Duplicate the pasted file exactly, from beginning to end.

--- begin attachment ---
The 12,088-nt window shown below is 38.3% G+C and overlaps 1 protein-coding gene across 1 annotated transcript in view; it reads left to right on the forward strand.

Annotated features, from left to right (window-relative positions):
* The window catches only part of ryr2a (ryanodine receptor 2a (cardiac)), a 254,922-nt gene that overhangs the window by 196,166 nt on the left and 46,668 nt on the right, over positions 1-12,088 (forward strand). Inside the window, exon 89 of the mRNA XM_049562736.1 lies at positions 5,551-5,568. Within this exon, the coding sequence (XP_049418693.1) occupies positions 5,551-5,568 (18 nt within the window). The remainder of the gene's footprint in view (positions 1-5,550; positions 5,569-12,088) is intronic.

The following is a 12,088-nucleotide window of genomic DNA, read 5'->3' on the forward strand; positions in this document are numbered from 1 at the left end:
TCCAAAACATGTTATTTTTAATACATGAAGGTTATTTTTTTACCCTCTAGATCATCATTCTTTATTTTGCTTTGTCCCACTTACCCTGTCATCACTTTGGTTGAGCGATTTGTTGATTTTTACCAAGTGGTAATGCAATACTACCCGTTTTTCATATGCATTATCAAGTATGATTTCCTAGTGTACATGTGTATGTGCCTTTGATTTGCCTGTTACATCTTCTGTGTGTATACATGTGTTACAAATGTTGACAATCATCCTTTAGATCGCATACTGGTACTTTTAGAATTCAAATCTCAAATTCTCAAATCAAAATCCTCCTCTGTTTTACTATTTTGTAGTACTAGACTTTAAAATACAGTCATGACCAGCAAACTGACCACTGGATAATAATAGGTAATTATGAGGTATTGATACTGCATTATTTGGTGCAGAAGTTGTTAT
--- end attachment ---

The 12,088-nt window shown below is 38.3% G+C and overlaps 1 protein-coding gene across 1 annotated transcript in view; it reads left to right on the forward strand.

Annotated features, from left to right (window-relative positions):
* The window catches only part of ryr2a (ryanodine receptor 2a (cardiac)), a 254,922-nt gene that overhangs the window by 196,166 nt on the left and 46,668 nt on the right, over positions 1-12,088 (forward strand). Inside the window, exon 89 of the mRNA XM_049562736.1 lies at positions 5,551-5,568. Within this exon, the coding sequence (XP_049418693.1) occupies positions 5,551-5,568 (18 nt within the window). The remainder of the gene's footprint in view (positions 1-5,550; positions 5,569-12,088) is intronic.

The following is a 12,088-nucleotide window of genomic DNA, read 5'->3' on the forward strand; positions in this document are numbered from 1 at the left end:
TCCAAAACATGTTATTTTTAATACATGAAGGTTATTTTTTTACCCTCTAGATCATCATTCTTTATTTTGCTTTGTCCCACTTACCCTGTCATCACTTTGGTTGAGCGATTTGTTGATTTTTACCAAGTGGTAATGCAATACTACCCGTTTTTCATATGCATTATCAAGTATGATTTCCTAGTGTACATGTGTATGTGCCTTTGATTTGCCTGTTACATCTTCTGTGTGTATACATGTGTTACAAATGTTGACAATCATCCTTTAGATCGCATACTGGTACTTTTAGAATTCAAATCTCAAATTCTCAAATCAAAATCCTCCTCTGTTTTACTATTTTGTAGTACTAGACTTTAAAATACAGTCATGACCAGCAAACTGACCACTGGATAATAATAGGTAATTATGAGGTATTGATACTGCATTATTTGGTGCAGAAGTTGTTAT